Portland Trail Blazers (42-30) vs Denver Nuggets (47-25)
The Portland Trail Blazers face the Denver Nuggets in game two of the first round of the NBA playoffs. The Blazers look to keep the momentum on their side entering this one, winners of 10 of their last 12 to end the regular season, and taking a series lead in game one. The Denver Nuggets are hoping to turn around their luck, having lost two straight games to the Blazers, those being the last game of the regular season, and game one of the playoffs.
Where To Watch
Monday, May 24 - 7:00 p.m. PT
How to watch on TV: NBCSNW, TNT, NBA League Pass or see games all season on fuboTV Blazers injuries: Zach Collins (out)
Nuggets injuries: Jamal Murray (out), PJ Dozier (out), Will Barton (out), PJ Dozier (out)
SBN Affiliate: Denver Stiffs
What To Watch For
- Michael Porter Jr. Taking a quick look at Porter Jr.’s shooting splits shows an atrocious night shooing the three ball, but looking closer shows that Porter Jr. shot 11/11 from inside the arc. The Blazers don’t have a lot of guys that can effectively guard a 6’11” wing that can handle as well as Porter Jr. can, and if he hits closer to his season average from three this game, the Blazers will have to do a much better job at stopping him inside.
- Three Point Shooting. In game one of this series, the Blazers shot 19/40 from three compared to the 11/36 from three from the Nuggets. Both teams are in the top ten three point shooting teams in the league by percentage, and the difference in game one was that one team shot significantly above their season average, and one shot significantly below their season average. The Blazers continuing their three point barrage this game would greatly increase their chances of coming back to Portland up 2-0.
- Nikola Jokic’s playmaking. Jokic posted 34 points in game one, but the most surprising stat in his statline was the one assist. The Blazers held the likely MVP to a season low for assists, meaning that even though Jokic seemed to be scoring almost at will, the Blazers were taking his teammates out of the equation. With truly great players, of which Jokic is one, you can’t hope to completely shut them down at all times, but if you can take away parts of what makes them so dangerous, you can try and rein in the damage they do. If the Blazers can make it so that Jokic has limited options to pass to, they can start taking pieces out of his game that will hurt the Nuggets’ overall offense.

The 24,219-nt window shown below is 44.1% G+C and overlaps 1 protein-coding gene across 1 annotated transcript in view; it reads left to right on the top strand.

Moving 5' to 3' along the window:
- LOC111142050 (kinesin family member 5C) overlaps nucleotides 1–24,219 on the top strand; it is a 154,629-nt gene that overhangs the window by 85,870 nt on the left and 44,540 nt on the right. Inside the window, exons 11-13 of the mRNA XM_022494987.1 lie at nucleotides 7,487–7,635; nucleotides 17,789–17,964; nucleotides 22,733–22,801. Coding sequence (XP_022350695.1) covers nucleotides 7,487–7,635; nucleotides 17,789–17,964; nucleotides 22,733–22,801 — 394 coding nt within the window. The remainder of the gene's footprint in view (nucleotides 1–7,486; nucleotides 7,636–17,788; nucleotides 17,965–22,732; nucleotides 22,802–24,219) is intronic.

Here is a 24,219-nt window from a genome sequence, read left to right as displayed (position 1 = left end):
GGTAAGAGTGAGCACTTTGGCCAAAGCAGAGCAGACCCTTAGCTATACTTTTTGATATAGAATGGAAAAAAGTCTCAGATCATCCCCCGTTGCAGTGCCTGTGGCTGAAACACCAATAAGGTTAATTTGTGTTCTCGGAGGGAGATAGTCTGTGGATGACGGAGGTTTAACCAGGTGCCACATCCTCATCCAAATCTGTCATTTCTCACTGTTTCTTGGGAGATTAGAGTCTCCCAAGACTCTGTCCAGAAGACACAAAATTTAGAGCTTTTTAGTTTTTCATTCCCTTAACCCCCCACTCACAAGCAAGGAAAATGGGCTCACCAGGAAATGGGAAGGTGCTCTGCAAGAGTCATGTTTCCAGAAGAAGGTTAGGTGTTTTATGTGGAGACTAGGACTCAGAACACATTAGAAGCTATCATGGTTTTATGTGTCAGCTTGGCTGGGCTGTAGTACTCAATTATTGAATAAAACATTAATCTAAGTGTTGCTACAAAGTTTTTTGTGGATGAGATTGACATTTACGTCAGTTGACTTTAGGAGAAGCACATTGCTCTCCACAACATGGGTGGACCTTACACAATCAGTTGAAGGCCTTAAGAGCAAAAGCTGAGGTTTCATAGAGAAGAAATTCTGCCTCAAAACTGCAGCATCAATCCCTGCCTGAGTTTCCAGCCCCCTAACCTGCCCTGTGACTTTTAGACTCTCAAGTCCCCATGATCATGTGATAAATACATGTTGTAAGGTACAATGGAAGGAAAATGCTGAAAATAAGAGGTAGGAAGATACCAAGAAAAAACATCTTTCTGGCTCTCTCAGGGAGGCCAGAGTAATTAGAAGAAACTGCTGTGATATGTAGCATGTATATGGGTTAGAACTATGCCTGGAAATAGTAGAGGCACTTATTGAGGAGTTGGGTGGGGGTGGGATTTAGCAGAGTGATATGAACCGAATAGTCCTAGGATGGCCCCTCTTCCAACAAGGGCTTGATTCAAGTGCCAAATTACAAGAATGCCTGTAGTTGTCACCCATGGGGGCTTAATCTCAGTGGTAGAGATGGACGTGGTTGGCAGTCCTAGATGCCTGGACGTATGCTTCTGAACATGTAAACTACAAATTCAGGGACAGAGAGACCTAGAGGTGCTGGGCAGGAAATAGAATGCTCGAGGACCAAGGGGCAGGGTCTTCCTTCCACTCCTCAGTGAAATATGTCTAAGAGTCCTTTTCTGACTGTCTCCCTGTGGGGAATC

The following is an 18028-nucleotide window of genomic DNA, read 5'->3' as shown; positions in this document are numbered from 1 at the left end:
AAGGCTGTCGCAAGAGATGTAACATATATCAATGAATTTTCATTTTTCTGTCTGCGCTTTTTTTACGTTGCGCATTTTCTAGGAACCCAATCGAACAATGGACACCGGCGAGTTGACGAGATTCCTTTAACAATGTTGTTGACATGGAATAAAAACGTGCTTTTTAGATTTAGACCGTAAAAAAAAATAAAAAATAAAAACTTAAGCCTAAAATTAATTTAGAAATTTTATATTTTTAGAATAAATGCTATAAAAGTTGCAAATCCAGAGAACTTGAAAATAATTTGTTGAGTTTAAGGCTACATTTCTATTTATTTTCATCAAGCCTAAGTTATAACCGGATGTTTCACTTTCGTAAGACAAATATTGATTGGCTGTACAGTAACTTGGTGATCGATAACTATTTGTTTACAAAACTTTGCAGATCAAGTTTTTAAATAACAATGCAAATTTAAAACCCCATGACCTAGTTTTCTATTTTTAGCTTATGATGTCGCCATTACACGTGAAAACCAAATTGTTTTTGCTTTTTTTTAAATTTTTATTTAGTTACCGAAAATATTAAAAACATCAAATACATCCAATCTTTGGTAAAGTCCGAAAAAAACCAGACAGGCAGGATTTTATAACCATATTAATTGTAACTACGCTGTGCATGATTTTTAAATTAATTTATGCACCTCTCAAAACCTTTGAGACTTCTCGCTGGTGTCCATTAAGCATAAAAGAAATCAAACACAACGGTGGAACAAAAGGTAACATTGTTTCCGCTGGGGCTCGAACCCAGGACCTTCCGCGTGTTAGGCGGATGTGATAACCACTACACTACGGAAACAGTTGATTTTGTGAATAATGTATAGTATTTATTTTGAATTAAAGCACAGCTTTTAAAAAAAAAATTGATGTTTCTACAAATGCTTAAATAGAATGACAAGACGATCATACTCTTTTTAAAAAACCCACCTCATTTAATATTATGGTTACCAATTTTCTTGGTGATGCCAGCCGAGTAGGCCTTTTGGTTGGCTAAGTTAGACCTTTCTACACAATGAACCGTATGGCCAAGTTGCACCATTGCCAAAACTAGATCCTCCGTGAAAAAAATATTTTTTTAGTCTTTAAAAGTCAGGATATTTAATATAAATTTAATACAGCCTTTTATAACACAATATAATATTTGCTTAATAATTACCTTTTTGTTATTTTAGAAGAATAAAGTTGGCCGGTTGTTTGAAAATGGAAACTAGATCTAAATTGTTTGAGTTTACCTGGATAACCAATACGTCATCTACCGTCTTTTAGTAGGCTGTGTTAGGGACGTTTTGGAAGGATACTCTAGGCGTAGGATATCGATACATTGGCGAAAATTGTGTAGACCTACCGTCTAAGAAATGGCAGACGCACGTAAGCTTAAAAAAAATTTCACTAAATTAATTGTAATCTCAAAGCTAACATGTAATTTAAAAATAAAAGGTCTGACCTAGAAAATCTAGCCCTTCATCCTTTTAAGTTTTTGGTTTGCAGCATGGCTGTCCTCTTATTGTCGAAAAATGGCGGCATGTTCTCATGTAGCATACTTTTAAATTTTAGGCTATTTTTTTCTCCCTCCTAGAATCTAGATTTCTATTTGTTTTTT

What Others Are Saying
Ryan Blackburn of the Denver Stiffs talked about Nikola Jokic’s scoring difference between the halves and the result on the Nuggets as a team.
It was a very impressive scoring night from Nikola Jokić as he went for 34 points and 16 rebounds on 14-of-27 from the field. His shot quality was pretty low, and he had to settle for some difficult looks, but he made several of them. At one point, he had 22 points on 9-of-16 from the field going into halftime. He had just 12 points in the second half though, and the Nuggets felt significantly different offensively because of it.
Michael C. Wright of NBA.com mentioned how the Blazers adjusted and exposed the Nuggets attempts to quell the three point barrage.
Issues with Denver’s pick-and-roll coverage definitely played a role in what transpired, which is why Nuggets coach Michael Malone kept stressing to his team during the second half to get up on the screen to take away the 3-pointer.
Denver focused late in the second half on executing Malone’s instructions. But when the Nuggets cheated up on the pick-and-roll to take away the long ball, Portland’s ballhandlers — namely Lillard — routinely found open teammates near the basket.
That left the Nuggets indecisive about what to take away, which is partly why Portland still managed to knock down 5-for-10 from deep in a fourth quarter that they matched Denver’s scoring in the paint (8 points).